No, we didn’t come all the way to Milwaukee to have our flat-screens serviced. Rather, we’re traveling back in time to the peak of diner culture, immortalized at Don’s TV & Repair, the last stop of the day.

Despite its name and branding as a speakeasy, you’ll have no trouble finding it: “Don’s Diner & Cocktails” (the restaurant’s original name) is prominently painted on the side of the corner building. Enter through the First Street door, and you’ll be greeted by a receptionist who will confirm whether you have a service appointment and ask you for a password (We’ll spare you the stress: It’s “Ice cold 7-UP”).

Your table awaits in the back room aglow in neon pink lights. Ephemera of the good ol’ days line the walls, and a movie plays on one wall via a projector.

The menu features staples like elaborate milkshakes, all-day breakfast and make-your-own burgers. Be sure to check out the daily specials, with prices so low you’ll likely do a triple-take to make sure you read the menu correctly.

Things to note:

– Daily specials range from 1-cent tater tots on Tuesdays, 99-cent burgers with the purchase of a drink on Wednesdays, 10-cent martinis on Thursdays, and loaded mac ‘n’ cheese starting at 80 cents on Sundays.

– You won’t be able to go back out the way you came. Instead, you’ll be directed to exit through a door that deposits you onto Washington Street.

5. Likewise
(Day 2)

New day, new coffee shop. You’ll kick off a new day of adventuring with a stop to another gorgeous — and delicious — cafe. Head downtown to Likewise, located across the street from the Milwaukee Institute of Art & Design.

Likewise is a sun-drenched and spacious hub of caffeine, impeccable latte art and homemade pastries. You’ll be met by a large bar wrapped in a blue geometric pattern. A barista stands behind the counter, calmly creating a masterpiece in a ceramic mug.

If you’re not in the mood for your own caffeinated work of art, the menu also features tea, hot chocolate and Wisco! Pop, a sparkling beverage out of Madison, Wisconsin.

Grab a drink and a homemade pastry and take a seat at the long communal table in the room’s center or one of the spots along a window. Almost half of the coffee shop’s walls are windows, making it a prime location for people watching and soaking in a few rays of sunshine while hiding from the elements.

6. Allie Boy’s
(Day 2)

After a visit to Likewise for coffee, head to Allie Boy’s for a breakfast sandwich on a bagel. Less than a mile from Likewise, Allie Boy’s is a refreshing walk away, either via Water Street along the Milwaukee River or on the bustling First Street.

A beloved local spot since its opening in 2020, Allie Boy’s is the spot for fresh bagels, comforting sandwiches and coffee. It’s a Midwest bagel shop with East Coast roots — one owner, Staci Lopez, grew up in New York while the other, Ben Nerenhausen, grew up in the Middle East though is originally from Wisconsin. The pair met in Napa Valley while learning to cook sustainably and seasonally and years later ushered in their bagelry.

Here, you can expect to find a slew of schmears (whipped honey butter, roasted shallot cream cheese and jam are just a few of the options), bagel tartines and, of course, several sandwich varieties. The menu also extends to offer rotating specials, drinks — both boozy and not — and sweet treats.

Note that this bagelry is only open from 8 a.m. to 4 p.m. Thursday through Sunday.

6. Fischberger’s Variety
(Day 2)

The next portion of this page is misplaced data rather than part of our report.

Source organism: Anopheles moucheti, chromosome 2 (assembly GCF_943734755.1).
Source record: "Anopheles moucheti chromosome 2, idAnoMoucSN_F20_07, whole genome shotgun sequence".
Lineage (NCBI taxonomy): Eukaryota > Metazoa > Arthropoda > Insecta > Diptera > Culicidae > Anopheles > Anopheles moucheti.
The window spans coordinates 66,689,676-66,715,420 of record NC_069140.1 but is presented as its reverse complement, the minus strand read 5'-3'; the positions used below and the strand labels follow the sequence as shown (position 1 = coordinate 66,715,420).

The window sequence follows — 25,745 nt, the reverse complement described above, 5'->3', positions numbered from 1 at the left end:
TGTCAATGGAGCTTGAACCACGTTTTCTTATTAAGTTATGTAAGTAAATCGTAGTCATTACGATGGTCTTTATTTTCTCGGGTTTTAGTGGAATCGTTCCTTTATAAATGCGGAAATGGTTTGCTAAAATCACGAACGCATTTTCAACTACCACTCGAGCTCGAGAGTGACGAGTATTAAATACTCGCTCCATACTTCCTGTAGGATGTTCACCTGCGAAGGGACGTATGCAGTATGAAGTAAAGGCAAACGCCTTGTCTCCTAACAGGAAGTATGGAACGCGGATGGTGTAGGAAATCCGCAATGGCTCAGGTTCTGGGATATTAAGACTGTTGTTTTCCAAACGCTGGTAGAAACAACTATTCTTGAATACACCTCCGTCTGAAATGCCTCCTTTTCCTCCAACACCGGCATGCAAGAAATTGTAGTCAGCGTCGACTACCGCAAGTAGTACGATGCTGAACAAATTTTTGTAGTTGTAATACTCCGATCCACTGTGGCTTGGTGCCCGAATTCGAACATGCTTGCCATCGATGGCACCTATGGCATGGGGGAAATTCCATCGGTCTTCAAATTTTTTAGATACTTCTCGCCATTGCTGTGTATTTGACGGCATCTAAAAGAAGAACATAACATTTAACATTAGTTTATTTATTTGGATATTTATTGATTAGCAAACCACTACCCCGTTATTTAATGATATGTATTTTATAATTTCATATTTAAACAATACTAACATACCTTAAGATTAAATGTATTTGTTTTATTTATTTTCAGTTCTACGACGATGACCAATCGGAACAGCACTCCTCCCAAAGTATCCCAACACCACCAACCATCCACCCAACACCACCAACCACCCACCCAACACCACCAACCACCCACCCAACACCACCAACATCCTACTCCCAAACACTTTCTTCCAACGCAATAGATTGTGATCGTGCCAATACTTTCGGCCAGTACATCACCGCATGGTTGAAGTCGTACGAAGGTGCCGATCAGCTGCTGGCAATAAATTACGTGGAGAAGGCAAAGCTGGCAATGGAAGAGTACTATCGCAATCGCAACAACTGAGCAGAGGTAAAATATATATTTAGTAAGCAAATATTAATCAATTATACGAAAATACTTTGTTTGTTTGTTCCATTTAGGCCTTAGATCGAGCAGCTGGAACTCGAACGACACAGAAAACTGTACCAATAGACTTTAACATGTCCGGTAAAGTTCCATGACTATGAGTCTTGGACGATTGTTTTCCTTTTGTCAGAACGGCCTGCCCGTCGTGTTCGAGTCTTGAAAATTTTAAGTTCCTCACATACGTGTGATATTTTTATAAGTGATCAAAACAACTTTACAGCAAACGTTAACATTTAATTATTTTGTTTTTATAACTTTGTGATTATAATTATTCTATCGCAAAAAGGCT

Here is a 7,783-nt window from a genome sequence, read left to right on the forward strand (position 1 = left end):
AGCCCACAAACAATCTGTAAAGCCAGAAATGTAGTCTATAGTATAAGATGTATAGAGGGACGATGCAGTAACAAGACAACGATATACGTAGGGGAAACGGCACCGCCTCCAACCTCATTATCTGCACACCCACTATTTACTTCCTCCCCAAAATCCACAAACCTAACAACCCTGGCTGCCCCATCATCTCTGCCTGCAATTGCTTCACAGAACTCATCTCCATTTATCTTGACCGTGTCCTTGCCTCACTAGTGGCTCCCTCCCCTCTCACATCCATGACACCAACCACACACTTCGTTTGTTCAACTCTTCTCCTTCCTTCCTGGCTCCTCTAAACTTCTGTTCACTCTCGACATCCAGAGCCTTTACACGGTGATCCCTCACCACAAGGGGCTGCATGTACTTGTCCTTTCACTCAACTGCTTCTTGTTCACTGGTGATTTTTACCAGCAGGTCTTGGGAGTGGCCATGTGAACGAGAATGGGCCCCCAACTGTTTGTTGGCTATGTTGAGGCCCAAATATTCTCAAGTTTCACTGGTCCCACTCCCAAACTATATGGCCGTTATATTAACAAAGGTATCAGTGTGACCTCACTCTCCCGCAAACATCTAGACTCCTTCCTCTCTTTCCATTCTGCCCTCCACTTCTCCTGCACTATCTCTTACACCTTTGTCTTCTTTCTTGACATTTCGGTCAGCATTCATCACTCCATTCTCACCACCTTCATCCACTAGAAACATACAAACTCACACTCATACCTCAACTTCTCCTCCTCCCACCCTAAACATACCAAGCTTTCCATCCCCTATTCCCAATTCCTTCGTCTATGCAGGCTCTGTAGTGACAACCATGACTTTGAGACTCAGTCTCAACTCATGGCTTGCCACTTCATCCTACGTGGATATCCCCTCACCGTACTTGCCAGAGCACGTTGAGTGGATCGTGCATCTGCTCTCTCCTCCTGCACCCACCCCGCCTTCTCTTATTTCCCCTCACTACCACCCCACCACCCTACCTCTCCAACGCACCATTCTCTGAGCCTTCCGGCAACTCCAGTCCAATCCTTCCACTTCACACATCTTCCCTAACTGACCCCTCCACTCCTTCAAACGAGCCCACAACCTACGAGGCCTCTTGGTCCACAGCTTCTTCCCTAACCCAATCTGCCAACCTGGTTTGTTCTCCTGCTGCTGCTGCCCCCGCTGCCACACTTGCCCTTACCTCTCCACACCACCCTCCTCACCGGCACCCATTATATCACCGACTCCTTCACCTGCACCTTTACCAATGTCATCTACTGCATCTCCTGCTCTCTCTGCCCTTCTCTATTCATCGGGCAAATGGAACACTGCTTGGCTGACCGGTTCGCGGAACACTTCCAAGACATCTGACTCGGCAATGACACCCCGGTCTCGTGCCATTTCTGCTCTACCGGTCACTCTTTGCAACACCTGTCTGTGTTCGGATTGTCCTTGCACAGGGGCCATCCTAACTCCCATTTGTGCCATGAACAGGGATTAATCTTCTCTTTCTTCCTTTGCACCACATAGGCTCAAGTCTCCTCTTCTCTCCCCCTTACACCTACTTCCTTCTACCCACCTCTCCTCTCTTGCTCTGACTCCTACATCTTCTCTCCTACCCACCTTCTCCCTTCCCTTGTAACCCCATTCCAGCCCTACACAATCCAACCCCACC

Up next, you’ll explore Fischberger’s, which, as its name suggests, sells a little bit of everything. It’s the place to go for a little treat, though not of the pastry variety. Want to surprise the kids with a funky toy or a silly-looking pen? This is your spot. Need yarn for your latest sweater? You’ll find that cool shade of red here.

The gift shop occupies the first floor of a brick apartment building north of downtown and a block away from a sizeable riverfront park called Kilbourn Reservoir Park. The store stands out with its colorful “Black Lives Matter” mural painted on every inch of window overlooking the street. Inside, it’s the same: colorful products line every open space in an organized and approachable manner.

Owner Sarah Ditzenberger opened Fischberger’s with the intent of being a neighborhood spot for mothers and children, according to TMJ4.

“There was nowhere to just go and get a treat, you know, take a walk, so that’s something that I wanted to bring back to my neighborhood,” she told the outlet. “I feel like we need all these little bits and pieces of community places to actually physically go and get things in hand. … I just think that that need hasn’t gone away from our communities. So, I thought that something like an old-time variety store would be good for my neighborhood.”

8. Nonfiction Natural Wines
(Day 2)

We’re ending the night at Nonfiction Natural Wines, a charming wine bar and store. Wine Enthusiast named the Bay View business one of the best wine shops in America.

You’ll feel a sense of comfort walking into Nonfiction. Dozens of paper lanterns are hang from the ceiling, warm light illuminating the small business with an ethereal glow. Seating lines the street-facing windows and at the bar.

If you have time, stay awhile to enjoy a glass of wine and a small plate. If not, browse the bottles that are congregated in the back left corner of the store, helpfully organized by type of wine. A tag adorns the neck of each bottle, informing shoppers of the wine’s notes and country of origin. Pick a bottle — or three — to add to growing collection at home.

Nonfiction specializes in natural wine, but it also sells a curated selection of liquors, tinned fish and chocolates.

“I think Nonfiction stands out because we have never compromised on our vision,” Allie Kruse, who owns the shop with her husband, Brad, told the Milwaukee Journal Sentinel. “While it would be easy to just stock our shelves with safe, familiar, easy-to-sell wines, we have always held to our original standards on how we choose what we serve.”